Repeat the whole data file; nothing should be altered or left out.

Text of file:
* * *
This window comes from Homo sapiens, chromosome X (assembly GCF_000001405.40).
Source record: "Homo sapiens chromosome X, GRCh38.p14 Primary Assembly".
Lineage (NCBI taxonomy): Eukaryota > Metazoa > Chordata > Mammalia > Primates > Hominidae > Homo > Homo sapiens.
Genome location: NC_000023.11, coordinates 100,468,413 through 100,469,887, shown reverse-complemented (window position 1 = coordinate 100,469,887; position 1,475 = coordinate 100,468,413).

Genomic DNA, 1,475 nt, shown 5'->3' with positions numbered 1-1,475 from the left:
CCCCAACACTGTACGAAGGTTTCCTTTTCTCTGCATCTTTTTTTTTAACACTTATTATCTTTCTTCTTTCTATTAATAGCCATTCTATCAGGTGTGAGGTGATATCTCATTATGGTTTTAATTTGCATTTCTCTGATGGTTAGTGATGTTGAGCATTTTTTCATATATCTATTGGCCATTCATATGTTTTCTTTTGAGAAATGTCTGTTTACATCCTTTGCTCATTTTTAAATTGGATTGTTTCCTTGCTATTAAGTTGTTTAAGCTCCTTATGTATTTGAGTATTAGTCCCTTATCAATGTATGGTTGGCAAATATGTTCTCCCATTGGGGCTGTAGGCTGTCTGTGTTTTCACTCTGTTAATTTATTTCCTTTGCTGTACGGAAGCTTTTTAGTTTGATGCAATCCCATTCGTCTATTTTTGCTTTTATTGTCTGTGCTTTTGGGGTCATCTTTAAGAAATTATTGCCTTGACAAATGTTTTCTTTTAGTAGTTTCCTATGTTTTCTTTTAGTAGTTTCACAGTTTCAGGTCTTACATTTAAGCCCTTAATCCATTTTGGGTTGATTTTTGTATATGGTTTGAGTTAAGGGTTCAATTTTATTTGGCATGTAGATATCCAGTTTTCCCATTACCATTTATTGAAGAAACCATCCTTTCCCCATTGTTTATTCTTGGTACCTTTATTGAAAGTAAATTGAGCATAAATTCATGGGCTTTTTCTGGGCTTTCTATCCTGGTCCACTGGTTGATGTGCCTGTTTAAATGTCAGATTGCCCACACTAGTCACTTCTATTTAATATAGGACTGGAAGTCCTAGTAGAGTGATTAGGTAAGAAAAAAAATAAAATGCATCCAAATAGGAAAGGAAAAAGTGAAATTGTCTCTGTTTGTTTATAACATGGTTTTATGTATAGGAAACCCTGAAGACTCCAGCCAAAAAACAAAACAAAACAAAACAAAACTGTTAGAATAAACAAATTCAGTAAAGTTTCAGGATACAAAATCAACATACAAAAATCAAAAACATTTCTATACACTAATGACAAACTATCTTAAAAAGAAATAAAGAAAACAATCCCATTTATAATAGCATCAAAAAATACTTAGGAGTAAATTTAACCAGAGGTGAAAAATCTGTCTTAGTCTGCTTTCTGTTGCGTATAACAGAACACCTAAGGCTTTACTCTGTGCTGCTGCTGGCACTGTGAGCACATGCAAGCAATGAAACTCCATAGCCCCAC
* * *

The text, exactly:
This window comes from Homo sapiens, chromosome X (assembly GCF_000001405.40).
Source record: "Homo sapiens chromosome X, GRCh38.p14 Primary Assembly".
Lineage (NCBI taxonomy): Eukaryota > Metazoa > Chordata > Mammalia > Primates > Hominidae > Homo > Homo sapiens.
Genome location: NC_000023.11, coordinates 100,468,413 through 100,469,887, shown reverse-complemented (window position 1 = coordinate 100,469,887; position 1,475 = coordinate 100,468,413).

Genomic DNA, 1,475 nt, shown 5'->3' with positions numbered 1-1,475 from the left:
CCCCAACACTGTACGAAGGTTTCCTTTTCTCTGCATCTTTTTTTTTAACACTTATTATCTTTCTTCTTTCTATTAATAGCCATTCTATCAGGTGTGAGGTGATATCTCATTATGGTTTTAATTTGCATTTCTCTGATGGTTAGTGATGTTGAGCATTTTTTCATATATCTATTGGCCATTCATATGTTTTCTTTTGAGAAATGTCTGTTTACATCCTTTGCTCATTTTTAAATTGGATTGTTTCCTTGCTATTAAGTTGTTTAAGCTCCTTATGTATTTGAGTATTAGTCCCTTATCAATGTATGGTTGGCAAATATGTTCTCCCATTGGGGCTGTAGGCTGTCTGTGTTTTCACTCTGTTAATTTATTTCCTTTGCTGTACGGAAGCTTTTTAGTTTGATGCAATCCCATTCGTCTATTTTTGCTTTTATTGTCTGTGCTTTTGGGGTCATCTTTAAGAAATTATTGCCTTGACAAATGTTTTCTTTTAGTAGTTTCCTATGTTTTCTTTTAGTAGTTTCACAGTTTCAGGTCTTACATTTAAGCCCTTAATCCATTTTGGGTTGATTTTTGTATATGGTTTGAGTTAAGGGTTCAATTTTATTTGGCATGTAGATATCCAGTTTTCCCATTACCATTTATTGAAGAAACCATCCTTTCCCCATTGTTTATTCTTGGTACCTTTATTGAAAGTAAATTGAGCATAAATTCATGGGCTTTTTCTGGGCTTTCTATCCTGGTCCACTGGTTGATGTGCCTGTTTAAATGTCAGATTGCCCACACTAGTCACTTCTATTTAATATAGGACTGGAAGTCCTAGTAGAGTGATTAGGTAAGAAAAAAAATAAAATGCATCCAAATAGGAAAGGAAAAAGTGAAATTGTCTCTGTTTGTTTATAACATGGTTTTATGTATAGGAAACCCTGAAGACTCCAGCCAAAAAACAAAACAAAACAAAACAAAACTGTTAGAATAAACAAATTCAGTAAAGTTTCAGGATACAAAATCAACATACAAAAATCAAAAACATTTCTATACACTAATGACAAACTATCTTAAAAAGAAATAAAGAAAACAATCCCATTTATAATAGCATCAAAAAATACTTAGGAGTAAATTTAACCAGAGGTGAAAAATCTGTCTTAGTCTGCTTTCTGTTGCGTATAACAGAACACCTAAGGCTTTACTCTGTGCTGCTGCTGGCACTGTGAGCACATGCAAGCAATGAAACTCCATAGCCCCAC